Health & Wellness

Separating weather forecasts from pain

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Study indicates physical activity, not a weather change, leads to ER visits

Millions of Americans suffer from pain-inducing conditions such as fibromyalgia, rheumatoid arthritis and osteoarthritis. New research from the University of Georgia shows significant association between warm, tropical air masses and emergency room visits for these conditions.

But not in the way we might think.

The new research by Christopher Elcik, lecturer of geography and atmospheric sciences in the Franklin College of Arts and Sciences, suggests pain flare-ups are a result of physical activity rather than atmospheric pressure.

The new study was published Aug. 8 in the International Journal of Biometeorology.

People who suffer from chronic pain often report flare-ups based on the weather. Cooperation among doctors and meteorologists has led to the creation of the term meteoropathy, defined as the symptoms or reactions, including pain, that are associated with atmospheric conditions.

“The goal was to find a link between pain and air masses, and do some type of pain forecasting,” said Elcik. “If you take medication early enough, you can reduce some of your symptoms with a lot of these conditions. This could help people and give them a little bit of a warning.”

On these warmer days when the tropical air masses move in, perhaps people are seeking outdoor activities such as golf or any other outdoor sport and that may be leading to increases in pain.” — Christopher Elcik

This study covered the Research Triangle of North Carolina which included Durham, Orange and Wake counties and monitored emergency room visits with a primary diagnosis of fibromyalgia, rheumatoid arthritis, osteoarthritis and general back pain.

“Since we were looking at air masses, we wanted to pick a location that would have a lot of different air masses,” said Elcik. “Some hot humid ones, some cold dry ones. North Carolina is a mid-latitude location, and we consider it to be a battleground between different types of air masses.”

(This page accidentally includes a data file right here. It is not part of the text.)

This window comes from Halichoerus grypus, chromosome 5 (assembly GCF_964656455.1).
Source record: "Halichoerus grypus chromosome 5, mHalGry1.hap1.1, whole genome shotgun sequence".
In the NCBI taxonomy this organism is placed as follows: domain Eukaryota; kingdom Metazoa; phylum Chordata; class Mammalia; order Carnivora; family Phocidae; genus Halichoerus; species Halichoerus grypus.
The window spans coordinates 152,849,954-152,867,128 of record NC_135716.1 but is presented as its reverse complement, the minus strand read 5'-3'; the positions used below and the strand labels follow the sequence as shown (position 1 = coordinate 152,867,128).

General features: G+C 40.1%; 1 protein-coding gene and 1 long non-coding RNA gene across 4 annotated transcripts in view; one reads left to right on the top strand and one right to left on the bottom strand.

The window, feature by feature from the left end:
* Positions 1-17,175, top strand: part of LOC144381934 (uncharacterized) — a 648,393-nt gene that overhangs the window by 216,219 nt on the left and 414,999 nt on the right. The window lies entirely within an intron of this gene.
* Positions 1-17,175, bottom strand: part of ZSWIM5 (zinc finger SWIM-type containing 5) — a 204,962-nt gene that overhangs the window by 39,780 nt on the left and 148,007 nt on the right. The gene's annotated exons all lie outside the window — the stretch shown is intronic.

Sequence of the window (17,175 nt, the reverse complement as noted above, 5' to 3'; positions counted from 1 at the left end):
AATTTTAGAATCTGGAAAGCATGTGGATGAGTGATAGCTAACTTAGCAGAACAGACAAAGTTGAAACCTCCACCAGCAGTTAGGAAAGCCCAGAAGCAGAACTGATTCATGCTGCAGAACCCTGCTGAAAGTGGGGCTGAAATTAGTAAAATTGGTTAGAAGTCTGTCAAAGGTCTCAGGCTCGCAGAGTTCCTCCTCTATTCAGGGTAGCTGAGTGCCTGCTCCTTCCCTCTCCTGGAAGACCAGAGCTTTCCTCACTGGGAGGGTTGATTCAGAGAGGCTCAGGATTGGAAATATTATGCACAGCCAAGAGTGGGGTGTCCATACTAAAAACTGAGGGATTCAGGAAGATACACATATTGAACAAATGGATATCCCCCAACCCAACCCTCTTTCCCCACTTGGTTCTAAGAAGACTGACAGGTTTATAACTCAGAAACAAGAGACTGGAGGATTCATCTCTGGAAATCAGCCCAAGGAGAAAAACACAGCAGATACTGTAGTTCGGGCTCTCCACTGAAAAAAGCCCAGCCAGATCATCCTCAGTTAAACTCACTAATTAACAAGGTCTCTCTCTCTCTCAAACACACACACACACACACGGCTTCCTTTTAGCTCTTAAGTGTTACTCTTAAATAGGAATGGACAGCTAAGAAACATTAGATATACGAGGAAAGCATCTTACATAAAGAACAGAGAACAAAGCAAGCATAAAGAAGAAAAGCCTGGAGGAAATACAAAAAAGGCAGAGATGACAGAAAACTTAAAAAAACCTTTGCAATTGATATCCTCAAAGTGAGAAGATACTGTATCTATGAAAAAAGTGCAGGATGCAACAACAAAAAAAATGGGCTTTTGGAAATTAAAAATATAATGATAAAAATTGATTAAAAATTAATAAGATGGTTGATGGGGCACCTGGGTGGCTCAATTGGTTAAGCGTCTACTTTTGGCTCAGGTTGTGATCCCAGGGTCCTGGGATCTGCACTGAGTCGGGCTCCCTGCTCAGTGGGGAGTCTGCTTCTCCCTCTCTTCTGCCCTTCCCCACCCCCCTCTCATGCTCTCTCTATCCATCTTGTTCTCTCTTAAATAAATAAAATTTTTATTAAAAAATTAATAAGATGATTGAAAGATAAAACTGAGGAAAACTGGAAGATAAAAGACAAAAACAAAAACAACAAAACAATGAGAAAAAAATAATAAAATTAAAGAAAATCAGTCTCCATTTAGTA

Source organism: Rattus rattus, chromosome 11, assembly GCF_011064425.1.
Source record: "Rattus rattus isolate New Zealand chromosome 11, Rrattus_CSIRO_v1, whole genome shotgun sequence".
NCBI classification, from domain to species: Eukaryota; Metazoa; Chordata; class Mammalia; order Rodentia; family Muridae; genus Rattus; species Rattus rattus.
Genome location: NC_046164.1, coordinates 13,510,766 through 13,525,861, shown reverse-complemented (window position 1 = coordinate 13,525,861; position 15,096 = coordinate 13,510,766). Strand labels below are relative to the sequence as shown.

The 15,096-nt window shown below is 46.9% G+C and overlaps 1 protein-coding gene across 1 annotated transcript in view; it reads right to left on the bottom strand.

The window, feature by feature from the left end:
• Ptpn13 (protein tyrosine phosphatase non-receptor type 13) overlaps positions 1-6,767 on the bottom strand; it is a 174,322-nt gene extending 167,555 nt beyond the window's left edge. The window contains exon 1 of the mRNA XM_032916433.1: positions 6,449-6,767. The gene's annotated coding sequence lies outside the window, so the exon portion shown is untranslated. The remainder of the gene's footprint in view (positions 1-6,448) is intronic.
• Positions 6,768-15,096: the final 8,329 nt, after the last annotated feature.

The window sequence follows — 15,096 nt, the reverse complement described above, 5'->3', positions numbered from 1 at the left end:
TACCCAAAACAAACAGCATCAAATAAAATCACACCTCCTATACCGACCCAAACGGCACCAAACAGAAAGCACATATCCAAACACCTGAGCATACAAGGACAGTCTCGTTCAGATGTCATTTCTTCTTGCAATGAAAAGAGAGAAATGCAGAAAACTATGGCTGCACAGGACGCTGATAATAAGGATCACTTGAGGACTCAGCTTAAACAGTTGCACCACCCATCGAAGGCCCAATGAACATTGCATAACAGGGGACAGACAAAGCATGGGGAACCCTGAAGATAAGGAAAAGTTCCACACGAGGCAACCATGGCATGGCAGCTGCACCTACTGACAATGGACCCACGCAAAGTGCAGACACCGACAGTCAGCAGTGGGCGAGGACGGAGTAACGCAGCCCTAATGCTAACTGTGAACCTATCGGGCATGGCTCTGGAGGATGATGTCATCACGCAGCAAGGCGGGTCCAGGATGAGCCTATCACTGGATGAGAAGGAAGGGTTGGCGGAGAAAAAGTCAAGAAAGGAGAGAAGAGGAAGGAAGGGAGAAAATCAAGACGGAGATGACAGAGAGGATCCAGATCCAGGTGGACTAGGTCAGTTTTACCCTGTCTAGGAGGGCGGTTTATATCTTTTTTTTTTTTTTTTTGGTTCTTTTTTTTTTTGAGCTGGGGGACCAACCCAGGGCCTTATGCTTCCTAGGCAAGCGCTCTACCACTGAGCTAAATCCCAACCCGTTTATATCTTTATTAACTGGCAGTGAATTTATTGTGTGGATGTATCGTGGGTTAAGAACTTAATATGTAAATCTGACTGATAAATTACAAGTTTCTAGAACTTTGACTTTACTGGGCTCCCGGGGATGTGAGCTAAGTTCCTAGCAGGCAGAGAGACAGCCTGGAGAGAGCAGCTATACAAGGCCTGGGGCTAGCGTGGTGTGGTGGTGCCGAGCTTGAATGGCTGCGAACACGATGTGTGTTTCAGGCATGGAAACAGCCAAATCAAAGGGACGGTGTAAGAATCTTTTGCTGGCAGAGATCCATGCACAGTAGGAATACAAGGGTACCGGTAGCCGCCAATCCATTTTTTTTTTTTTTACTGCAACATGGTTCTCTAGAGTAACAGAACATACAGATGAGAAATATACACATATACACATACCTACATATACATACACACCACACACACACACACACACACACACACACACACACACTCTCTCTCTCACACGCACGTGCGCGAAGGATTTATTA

This study spanned seven years with over 80,000 emergency department visits for the pain-inducing conditions. Daily records of emergency department visits from the study region were acquired from the North Carolina Disease Event Tracking and Epidemiologic Collection Tool, a web-based, public health surveillance system developed and maintained by the Carolina Center for Health Informatics at the University of North Carolina at Chapel Hill, in collaboration with the North Carolina Department of Health and Human Services.

The Spatial Synoptic Classification, which characterizes the synoptic meteorological surface characteristics of the location, was used for this study. The Raleigh-Durham International Airport in Morrisville, North Carolina, was chosen as the base location for synoptic classifications. The KRDU airport is centralized in the study area. Having the base location for synoptic classifications centralized helps ensure that the daily SSC weather types identified are representative of the entire region of interest.

The data showed moist, tropical air masses led to an increase in hospital visits in all the conditions the study analyzed. This also held true in the winter months. An unseasonal air mass in the winter would lead to an increase in pain and more trips to the emergency department.

“We were trying to figure out if there was a physiological reason for this. Is there anything happening in the body that these types of air masses would affect? We came to the conclusion that it may not be physiological but activity based,” said Elcik. “On these warmer days when the tropical air masses move in, perhaps people are seeking outdoor activities such as golf or any other outdoor sport and that may be leading to increases in pain.”

Elcik previously conducted a similar study using the same location but focusing on migraines. He found the same results there.